# Reverse Polish Notation shell interpreter with one variable in C

I wrote an RPN shell stack-based interpreter. It supports following operators: +, -, *, /, %, ^. Right now it only works with positive numbers. It features also printing out the top stack element by entering new line character and popping out the result with = operator. I decided to also add one variable available to the user, it is the x variable, which can be used in two states. X (capital X) is used for reading the value of the variable and x (lowercase x) is used for writing the value to the variable.

#include <stdio.h>
#include <stdlib.h>
#include <ctype.h>
#include <math.h>

#define CRESET   "\033[0m"
#define CYELLOW  "\033[33m"
#define CRED     "\033[31m"

#define MAXOP 100
#define NUMBER '0'
#define MAXSTACK 100
#define BUFSIZE 100

int getop(char []);
void push(double);
double top(void);
double pop(void);
int getch(void);
void ungetch(int);

int sp = 0;
double stack[MAXSTACK];
char buf[BUFSIZE];
int bufp = 0;
double x = 0;

main () {
int type;
double _op;
char s[MAXOP];

while ((type = getop(s)) != EOF) {
switch (type) {
case NUMBER:
push(atof(s));
break;
case '+':
push(pop() + pop());
break;
case '*':
push(pop() * pop());
break;
case '-':
_op = pop();
push(pop() - _op);
break;
case '^':
_op = pop();
push(pow(pop(), _op));
break;
case '/':
_op = pop();
if (_op != 0.0)
push(pop() / _op);
else
printf(CRED "ERROR: Cannot divide by 0\n" CRESET);
break;
case '%':
_op = pop();
if (_op != 0.0)
push(fmod(pop(), _op));
else
printf(CRED "ERROR: Cannot divide by 0\n" CRESET);
break;
case 'x':
x = pop();
break;
case 'X':
push(x);
break;
case '\n':
printf(CYELLOW "Top: %.8g\n" CRESET, top());
break;
case '=':
printf(CYELLOW "Result: %.8g\n" CRESET, pop());
break;
default:
printf(CRED "ERROR: Unknown command %s\n" CRESET, s);
break;
}

}

}

void push(double f) {
if (sp < MAXSTACK)
stack[sp++] = f;
else
printf(CRED "ERROR: Stack is full, cannot push %g\n" CRESET, f);
}

double top(void) {
if (sp > 0)
return stack[sp - 1];
else {
return 0.0;
}

}

double pop(void) {
if (sp > 0)
return stack[--sp];
else {
printf(CRED "ERROR: Stack is empty\n" CRESET);
return 0.0;
}

}

int getop(char s[]) {
int i, c;

while ((s[0] = c = getch()) == ' ' || c == '\t')
;

s[1] = '\0';

if (!isdigit(c) && c != '.')
return c;
i = 0;
if (isdigit(c))
while (isdigit(s[++i] = c = getch()))
;
if (c == '.')
while (isdigit(s[++i] = c = getch()))
;
s[i] = '\0';
if (c != EOF)
ungetch(c);
return NUMBER;

}

int getch(void) {
return (bufp > 0) ? buf[--bufp] : getchar();
}

void ungetch(int c) {
if (bufp >= BUFSIZE)
printf(CRED "UNGETCH: Too many characters\n" CRESET);

else
buf[bufp++] = c;

}


## Samples

Input:

> 2 2 + =


Output:

Result: 4
Top: 0


Input:

> 3 x
> X 5 +


Output:

Top: 8


Input (x = 3):

> X 3 ^ 2 +


Output:

Top: 29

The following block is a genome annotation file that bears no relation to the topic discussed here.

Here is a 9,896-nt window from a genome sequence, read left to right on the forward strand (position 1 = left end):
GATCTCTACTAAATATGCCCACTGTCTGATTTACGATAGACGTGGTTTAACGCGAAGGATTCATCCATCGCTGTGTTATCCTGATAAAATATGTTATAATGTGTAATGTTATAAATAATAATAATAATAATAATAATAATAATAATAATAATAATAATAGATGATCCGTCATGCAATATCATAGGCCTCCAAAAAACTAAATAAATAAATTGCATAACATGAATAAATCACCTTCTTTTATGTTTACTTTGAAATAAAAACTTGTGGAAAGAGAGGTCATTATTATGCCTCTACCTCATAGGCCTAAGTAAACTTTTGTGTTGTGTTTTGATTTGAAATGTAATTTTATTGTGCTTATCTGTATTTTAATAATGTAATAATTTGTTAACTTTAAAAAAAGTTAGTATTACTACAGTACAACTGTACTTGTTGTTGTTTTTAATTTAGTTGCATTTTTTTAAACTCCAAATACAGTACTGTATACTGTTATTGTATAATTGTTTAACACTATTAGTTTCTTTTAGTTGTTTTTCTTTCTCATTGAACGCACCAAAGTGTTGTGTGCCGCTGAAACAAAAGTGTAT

Could you review my code? Are there any issues I missed regarding the user input?

• Ooh, I can't wait to dig into this! – cat Jul 9 '17 at 3:44

Here are some ideas for improving your program.

## Use the correct prototype for main

Many compilers will default to an int return type when the function return type is undeclared, but it's not a good idea to omit it, especially with main. Instead of this:

main () {


write this:

int main() {


## Eliminate global variables where practical

The code declares and uses 5 global variables. Global variables obfuscate the actual dependencies within code and make maintainance and understanding of the code that much more difficult. It also makes the code harder to reuse. For all of these reasons, it's generally far preferable to eliminate global variables and to instead pass pointers to them. That way the linkage is explicit and may be altered more easily if needed. In this case, I'd suggest gathering everything together into a structure within main's scope and then passing that structure to each of the functions. For example, it might be defined like this:

typedef struct stack_s {
int sp;
int bufp;
double x;
double stack[MAXSTACK];
char buf[BUFSIZE];
} StackMachine;


And then within main it could be defined like this:

StackMachine sm = { .sp = 0, .bufp = 0 };


Then push could be reimplemented like this:

void push(StackMachine *sm, double f) {
if (sm->sp < MAXSTACK)
sm->stack[sm->sp++] = f;
else
printf(CRED "ERROR: Stack is full, cannot push %g\n" CRESET, f);
}


## Be consistent with the user interface

When the user uses an empty line to see the top of the stack, it reports 0 instead of STACK EMPTY when the stack is empty. This is inconsistent with the other operations.

• int main() is still not a prototype – cat Jul 9 '17 at 18:04

## Don't use the function name getch

The function getch isn't reserved by ISO C, but it's defined by the widely used conio library on Windows and by curses on Unix. (curses defines ungetch as well.) Choose other names for your functions to avoid conflicts in case you ever decide to add more terminal functionality to your program.

Even if you plan to work exclusively within ISO C, getch isn't very descriptive: the name suggests that it gets a character somehow, but how can the reader guess how it differs from getc and getchar?

Actually, why not just use the standard functions getc and ungetc in the first place? ungetc is only guaranteed to be able to un-get one character, but as far as I can tell, that's all you do. You're creating another layer of buffering on top of input that's already buffered by the standard library, in a manner that's probably better tuned than yours.

Similarly:

## Don't tie yourself to stdin

Inevitably, someday you will want your code to be able to read from files other than standard input. (For instance, maybe you want the user to be able to give a list of script files on the command line.) Functions that do input (e.g. getop) should accept a FILE * argument and read from that file. This is a little more typing, but much easier than retrofitting later. For now, you can just pass stdin as the file, but it will be easy to add code later to open other files.

This review is unfinished, but already quite long. I'll probably write the rest in the next few hours.

Well, this is pretty decent code, and a good attempt at making a simple RPN calculator. Let me take a more thorough look at it, with my compiler options that should be enabled by default:

-Wall -Wextra -Wfloat-equal -Winline -Wundef -Werror -fverbose-asm -Wint-to-pointer-cast \
-Wshadow -Wpointer-arith -Wcast-align  -Wcast-qual -Wunreachable-code -Wstrict-overflow=5 \
-Wwrite-strings -Wconversion --pedantic-errors -ggdb -Wredundant-decls \
-Wstrict-prototypes -Wmissing-prototypes


With -Werror=maybe-uninitialized for GCC and -Werror=uninitialized for Clang.

This code, however, does not compile with a sane configuration.

main.c:30:1: error: return type defaults to ‘int’ [-Wimplicit-int]